Meet your Farmer
The Farmer’s Plight and Learning More about Agriculture
June 28, 2013
In what is becoming an annual tradition at SPE Certified, we like to take one day out of our busy summer schedules to learn more about the humble beginnings of our food.
It’s easy to imagine a boxed mesclun salad on a supermarket shelf or even a beautifully plated corn farrotto in a restaurant, but each ingredient begins somewhere. Oftentimes the hard work and dedication that goes in to producing these raw ingredients takes a backseat to the process of preparing a finished dish.
With more and more consumers becoming interested in the provenance of their food, never has the farmer’s contribution been more important than it is today. Which is exactly why Senior Culinary Nutritionist Natalia Hancock feels it’s important that the SPE Certified team -- including our dietetic interns – appreciate the care and effort that goes on behind the scenes.
Last week we visited D’Agata’s Fine Family Farm, CT , Oxen Hill Farm, CT, Hastings Farm, CT and Cook Farm, MA on an eye-opening day out. Typically these farmers are working 12-16 hour days outside. It’s testament to their commitment that they were all happy to take the time to show us around. It’s an experience that the whole team would highly recommend – you can contact each farm to arrange a tour using the websites linked above.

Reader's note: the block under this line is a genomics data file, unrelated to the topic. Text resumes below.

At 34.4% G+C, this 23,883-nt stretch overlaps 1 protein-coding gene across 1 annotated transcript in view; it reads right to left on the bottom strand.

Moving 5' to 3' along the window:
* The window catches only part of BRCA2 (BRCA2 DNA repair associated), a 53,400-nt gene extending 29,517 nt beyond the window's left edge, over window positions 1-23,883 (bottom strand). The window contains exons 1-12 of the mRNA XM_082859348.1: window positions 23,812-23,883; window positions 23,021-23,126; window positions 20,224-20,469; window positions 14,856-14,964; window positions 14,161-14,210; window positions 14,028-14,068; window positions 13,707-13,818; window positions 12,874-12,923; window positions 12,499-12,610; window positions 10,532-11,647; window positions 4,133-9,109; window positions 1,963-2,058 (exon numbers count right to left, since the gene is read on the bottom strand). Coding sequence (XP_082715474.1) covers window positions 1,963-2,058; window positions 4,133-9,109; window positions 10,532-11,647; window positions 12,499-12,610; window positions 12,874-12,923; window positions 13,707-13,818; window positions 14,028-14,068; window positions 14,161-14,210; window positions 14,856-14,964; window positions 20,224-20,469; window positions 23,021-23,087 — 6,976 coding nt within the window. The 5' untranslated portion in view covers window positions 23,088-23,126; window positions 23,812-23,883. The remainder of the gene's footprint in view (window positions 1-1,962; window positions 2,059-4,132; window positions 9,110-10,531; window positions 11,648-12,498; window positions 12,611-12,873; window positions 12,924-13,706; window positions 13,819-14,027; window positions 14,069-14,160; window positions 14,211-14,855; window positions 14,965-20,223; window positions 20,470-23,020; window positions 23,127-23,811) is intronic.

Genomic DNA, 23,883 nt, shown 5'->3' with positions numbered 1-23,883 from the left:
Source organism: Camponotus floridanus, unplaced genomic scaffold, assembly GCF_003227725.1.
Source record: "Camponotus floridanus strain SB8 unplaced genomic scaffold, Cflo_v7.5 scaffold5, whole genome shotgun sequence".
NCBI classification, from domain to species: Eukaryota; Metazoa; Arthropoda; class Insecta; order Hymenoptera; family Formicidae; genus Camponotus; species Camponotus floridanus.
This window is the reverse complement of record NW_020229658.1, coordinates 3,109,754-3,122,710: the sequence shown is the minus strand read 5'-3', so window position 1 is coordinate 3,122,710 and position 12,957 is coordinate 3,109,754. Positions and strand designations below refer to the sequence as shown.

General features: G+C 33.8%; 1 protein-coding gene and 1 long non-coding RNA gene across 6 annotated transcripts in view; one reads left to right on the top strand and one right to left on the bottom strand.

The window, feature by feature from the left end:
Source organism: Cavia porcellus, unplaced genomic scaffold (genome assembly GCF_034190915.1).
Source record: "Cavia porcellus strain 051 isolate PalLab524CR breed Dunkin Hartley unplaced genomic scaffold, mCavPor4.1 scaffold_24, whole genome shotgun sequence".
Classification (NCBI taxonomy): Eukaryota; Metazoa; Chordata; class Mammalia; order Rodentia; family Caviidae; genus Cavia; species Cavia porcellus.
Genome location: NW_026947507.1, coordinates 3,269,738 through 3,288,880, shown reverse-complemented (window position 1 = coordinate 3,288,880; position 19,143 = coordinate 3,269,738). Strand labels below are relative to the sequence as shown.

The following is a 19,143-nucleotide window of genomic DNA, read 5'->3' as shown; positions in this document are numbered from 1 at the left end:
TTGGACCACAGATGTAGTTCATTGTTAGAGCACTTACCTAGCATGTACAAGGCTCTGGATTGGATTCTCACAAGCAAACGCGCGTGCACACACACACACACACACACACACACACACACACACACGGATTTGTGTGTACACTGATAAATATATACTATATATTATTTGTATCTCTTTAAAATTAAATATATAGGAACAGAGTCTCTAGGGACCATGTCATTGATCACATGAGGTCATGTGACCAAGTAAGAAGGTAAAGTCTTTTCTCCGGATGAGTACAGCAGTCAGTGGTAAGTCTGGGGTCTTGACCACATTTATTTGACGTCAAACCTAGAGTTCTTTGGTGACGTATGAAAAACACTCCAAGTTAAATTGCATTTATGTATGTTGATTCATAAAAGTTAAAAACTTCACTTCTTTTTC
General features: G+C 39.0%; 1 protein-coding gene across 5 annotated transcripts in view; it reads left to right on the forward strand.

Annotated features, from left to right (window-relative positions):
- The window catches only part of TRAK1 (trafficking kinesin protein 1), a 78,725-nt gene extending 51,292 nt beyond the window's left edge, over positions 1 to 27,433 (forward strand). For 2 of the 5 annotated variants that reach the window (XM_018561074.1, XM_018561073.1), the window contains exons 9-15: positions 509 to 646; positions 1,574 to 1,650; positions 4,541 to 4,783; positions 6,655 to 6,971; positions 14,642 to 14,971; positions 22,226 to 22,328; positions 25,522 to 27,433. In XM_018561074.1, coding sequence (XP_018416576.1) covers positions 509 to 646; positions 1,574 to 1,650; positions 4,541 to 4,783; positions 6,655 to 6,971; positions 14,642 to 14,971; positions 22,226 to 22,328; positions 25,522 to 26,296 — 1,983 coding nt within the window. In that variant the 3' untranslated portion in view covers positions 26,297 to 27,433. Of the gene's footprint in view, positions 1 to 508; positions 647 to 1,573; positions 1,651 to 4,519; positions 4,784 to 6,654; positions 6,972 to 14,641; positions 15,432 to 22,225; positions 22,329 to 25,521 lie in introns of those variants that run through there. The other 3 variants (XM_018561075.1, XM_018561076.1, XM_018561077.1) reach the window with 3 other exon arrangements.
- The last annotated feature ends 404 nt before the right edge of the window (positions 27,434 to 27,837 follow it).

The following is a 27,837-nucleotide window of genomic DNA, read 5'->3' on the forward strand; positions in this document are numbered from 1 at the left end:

Although raw, non-homogenized milk cannot be sold legally in supermarkets, it can be purchased directly from some dairy farms.
The staff at Hastings Farm were kind enough to let us try some of their farm-made cheese and Greek yogurt. And it was delicious.
Fermented silage is required in great quantities to feed over 20 dairy cows at Hastings Farm.
Artichokes growing in the greenhouse at Oxen Hill Farm.
Fresh produce at Oxen Hill. You can’t beat the smell of fresh strawberries and basil!
SPE Certified Executive Chef Anthony Moraes poses with a new friend.
If you’re interested in learning more about farming, we would strongly encourage you to contact the farms mentioned above via their respective websites and request a small, guided tour.
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